After the FCC revoked the KISN license, four applications were received for the vacated frequency, from Rose Broadcasting, Viking Vancouver, Fort Vancouver Broadcasting and Longwood Broadcasting; the agency designated these applications for comparative hearing on July 12, 1978.[30] The applicants merged in 1979 under the Fort Vancouver Broadcasting application, enabling the FCC to issue a construction permit.[31] The new station took the call letters KKSN—the KISN calls having been assigned to 97.1 FM in Salt Lake City, Utah, on May 8, 1978—[32] and began broadcasting April 1, 1980, trading on the "Mighty 91" name and KISN heritage.[33][34] Former KISN sales manager Bill Failing served as the first general manager of the new KKSN.[35]

Revivals of KISN in Portland[edit]

"97.1 KISN-FM"[edit]

In 1988, then-KKLI 97.1, licensed to Portland, Oregon, became KKSN-FM and started broadcasting golden oldies with the same "kissin'" pronunciation of the station name. Dave "Records" Stone, the last of the original KISN disc jockeys, broadcast a Saturday specialty oldies program that included air checks from the original station plus unlimited presentations of "forgotten 45s" by his friend and assistant, Dirty Dave the Record Slave. The FM station (now KYCH-FM) changed to an adult hits format in 2005. The oldies format would return to the AM station until its final demise in 2007. The last moments of Stone's original 1976 farewell - "Good Night, from the KISN Good Guys!" - was used to close this station.[2]

Internet revival project[edit]

In Spring 2009, surviving staff members celebrated 50 years since KISN first went on the air. Stone (also known as Dave Rogaway) would continue to document KISN and Portland history through his Web site, "The Stumptown Blogger". On January 1, 2010, Stone announced plans to revive KISN. His efforts and those of good friend "Dirty Dave the Record Slave," station historian Craig Adams, and technician Scott Young would lead to KISN returning as an online audio stream. Officially titled the "KISN Good Guys" and located at, the new KISN featured the voices of some of the original station's more popular personalities.

The stream began operation at 7:00 p.m. PST on February 24, 2012.[36] The "oldies" format featured the record collection of "Dirty Dave," said to number over 100,000.[36] As was noted throughout the broadcast day, the stream did not follow a limited playlist. Within weeks, the revived "KISN" had accumulated thousands of listeners not just in the Vancouver/Portland market, but had gained listeners from all over the world.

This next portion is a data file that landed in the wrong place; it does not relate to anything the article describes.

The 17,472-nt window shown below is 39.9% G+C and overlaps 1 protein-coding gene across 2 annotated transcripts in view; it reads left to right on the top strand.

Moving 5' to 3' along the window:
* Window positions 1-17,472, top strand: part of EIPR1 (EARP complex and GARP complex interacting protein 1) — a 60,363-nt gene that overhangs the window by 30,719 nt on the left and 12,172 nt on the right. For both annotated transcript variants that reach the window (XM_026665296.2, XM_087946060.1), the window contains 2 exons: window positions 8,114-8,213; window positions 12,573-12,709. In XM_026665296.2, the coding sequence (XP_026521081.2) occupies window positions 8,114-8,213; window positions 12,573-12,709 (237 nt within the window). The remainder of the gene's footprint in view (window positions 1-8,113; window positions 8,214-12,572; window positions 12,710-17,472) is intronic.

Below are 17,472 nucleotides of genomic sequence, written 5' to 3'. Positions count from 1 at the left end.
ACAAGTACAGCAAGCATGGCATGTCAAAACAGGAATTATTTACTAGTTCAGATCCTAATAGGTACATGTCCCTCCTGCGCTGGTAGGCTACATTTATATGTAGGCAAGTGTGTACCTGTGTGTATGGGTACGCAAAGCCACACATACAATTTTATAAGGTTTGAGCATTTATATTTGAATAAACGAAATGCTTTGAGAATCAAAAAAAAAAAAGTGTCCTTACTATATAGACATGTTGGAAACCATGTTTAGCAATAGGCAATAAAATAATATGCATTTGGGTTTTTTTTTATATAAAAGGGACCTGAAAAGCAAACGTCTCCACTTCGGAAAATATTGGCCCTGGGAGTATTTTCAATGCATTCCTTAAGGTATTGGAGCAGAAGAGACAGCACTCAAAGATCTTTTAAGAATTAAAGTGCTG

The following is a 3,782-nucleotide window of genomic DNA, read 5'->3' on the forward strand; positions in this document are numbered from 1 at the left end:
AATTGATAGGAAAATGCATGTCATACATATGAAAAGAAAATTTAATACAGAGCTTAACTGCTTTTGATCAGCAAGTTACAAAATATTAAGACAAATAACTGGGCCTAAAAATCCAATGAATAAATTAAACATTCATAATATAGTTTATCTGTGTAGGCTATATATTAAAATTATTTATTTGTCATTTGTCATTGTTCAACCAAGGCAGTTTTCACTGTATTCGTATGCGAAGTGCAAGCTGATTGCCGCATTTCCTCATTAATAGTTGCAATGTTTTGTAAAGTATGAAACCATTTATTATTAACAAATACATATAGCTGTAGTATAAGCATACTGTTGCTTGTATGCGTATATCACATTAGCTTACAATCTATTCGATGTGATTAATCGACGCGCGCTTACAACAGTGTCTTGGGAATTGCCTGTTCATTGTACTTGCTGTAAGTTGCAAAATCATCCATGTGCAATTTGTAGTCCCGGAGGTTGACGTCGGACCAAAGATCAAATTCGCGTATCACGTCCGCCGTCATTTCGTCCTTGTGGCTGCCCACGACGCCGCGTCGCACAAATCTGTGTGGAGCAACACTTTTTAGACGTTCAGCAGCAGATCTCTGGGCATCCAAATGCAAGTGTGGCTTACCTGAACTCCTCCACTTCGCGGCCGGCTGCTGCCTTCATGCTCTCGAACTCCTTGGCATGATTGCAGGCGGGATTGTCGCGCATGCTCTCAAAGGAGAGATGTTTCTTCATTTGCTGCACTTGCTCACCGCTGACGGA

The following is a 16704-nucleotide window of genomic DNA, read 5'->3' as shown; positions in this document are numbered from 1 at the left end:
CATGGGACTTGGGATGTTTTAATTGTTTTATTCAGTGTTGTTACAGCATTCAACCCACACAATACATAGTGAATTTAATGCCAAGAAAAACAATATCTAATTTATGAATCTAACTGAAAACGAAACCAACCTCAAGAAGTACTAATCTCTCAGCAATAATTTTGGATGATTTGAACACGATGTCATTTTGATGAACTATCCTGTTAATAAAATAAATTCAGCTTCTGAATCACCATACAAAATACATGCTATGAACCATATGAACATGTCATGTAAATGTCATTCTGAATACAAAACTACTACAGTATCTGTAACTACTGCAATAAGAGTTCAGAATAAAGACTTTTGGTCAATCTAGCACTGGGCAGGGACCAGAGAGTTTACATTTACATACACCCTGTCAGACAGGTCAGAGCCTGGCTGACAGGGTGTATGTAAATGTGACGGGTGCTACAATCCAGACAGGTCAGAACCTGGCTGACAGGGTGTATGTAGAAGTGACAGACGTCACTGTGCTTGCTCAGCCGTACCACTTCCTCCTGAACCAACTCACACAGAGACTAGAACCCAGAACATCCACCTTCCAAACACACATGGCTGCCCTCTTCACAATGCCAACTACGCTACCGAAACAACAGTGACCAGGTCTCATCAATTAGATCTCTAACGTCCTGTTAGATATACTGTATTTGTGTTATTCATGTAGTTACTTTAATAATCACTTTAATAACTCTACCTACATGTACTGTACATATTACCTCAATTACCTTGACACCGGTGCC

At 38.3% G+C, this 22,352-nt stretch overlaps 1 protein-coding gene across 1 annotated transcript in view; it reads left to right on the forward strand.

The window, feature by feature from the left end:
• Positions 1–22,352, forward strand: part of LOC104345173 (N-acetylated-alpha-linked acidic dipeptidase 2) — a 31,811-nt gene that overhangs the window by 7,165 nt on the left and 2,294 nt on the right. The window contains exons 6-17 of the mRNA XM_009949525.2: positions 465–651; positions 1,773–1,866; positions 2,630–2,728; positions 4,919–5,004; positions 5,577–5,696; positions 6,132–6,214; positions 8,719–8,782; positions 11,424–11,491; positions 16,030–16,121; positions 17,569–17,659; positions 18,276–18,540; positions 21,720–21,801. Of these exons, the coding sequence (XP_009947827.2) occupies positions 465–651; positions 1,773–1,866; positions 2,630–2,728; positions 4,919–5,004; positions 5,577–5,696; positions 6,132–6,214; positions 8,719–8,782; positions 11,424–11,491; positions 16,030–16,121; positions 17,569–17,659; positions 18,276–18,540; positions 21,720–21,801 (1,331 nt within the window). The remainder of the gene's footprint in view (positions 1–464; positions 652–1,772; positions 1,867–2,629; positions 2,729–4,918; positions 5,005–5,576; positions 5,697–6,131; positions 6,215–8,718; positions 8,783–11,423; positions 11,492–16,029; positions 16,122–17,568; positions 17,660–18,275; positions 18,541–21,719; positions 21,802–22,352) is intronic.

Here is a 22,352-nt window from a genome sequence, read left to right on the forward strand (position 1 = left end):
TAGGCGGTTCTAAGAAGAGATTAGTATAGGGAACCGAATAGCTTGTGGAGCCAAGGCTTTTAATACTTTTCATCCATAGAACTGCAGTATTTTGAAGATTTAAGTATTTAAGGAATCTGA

On August 14, 2014, the project was officially discontinued, though the stream continued operating for several days afterward.[37][38]

Low-power FM revival[edit]

Following the discontinued operation of the KISN internet stream, Scott Young contacted Ken Seymour of the Western Oregon Radio Club (WORC) to explore opportunities for joining forces to resurrect KISN radio. The WORC recently received a Construction Permit issued by the FCC to build a new low-power, non-commercial radio station assigned to Portland on 95.1 FM. The WORC, led by President Ron Polluconi and club member Ken Seymour, were planning to move the club's existing radio station, KQSO-LP, from Newberg, Oregon to Portland's Mount Scott. On August 26, 2014, the WORC installed the transmit antenna for 95.1 on a tower located in a communications compound on Mt. Scott.

On October 21, 2014, Ken Seymour successfully negotiated use of the KISN call sign from the licensee of the current KISN radio station located near Bozeman, Montana. Subsequently, a press release was issued on November 28, 2014 where Ron Polluconi announced that "finally after 38 years the KISN call sign and radio signal will return to Portland via the FM airwaves". On May 1, 2015, at 9:51 a.m. KISN-LP commenced broadcasting 24 hours a day 56 years later to the day when the original KISN launched in 1959. KISN DJ's include Tom Brooks (G. Michael McKay), Dave Spacek, Craig Adams & Steve Lloyd.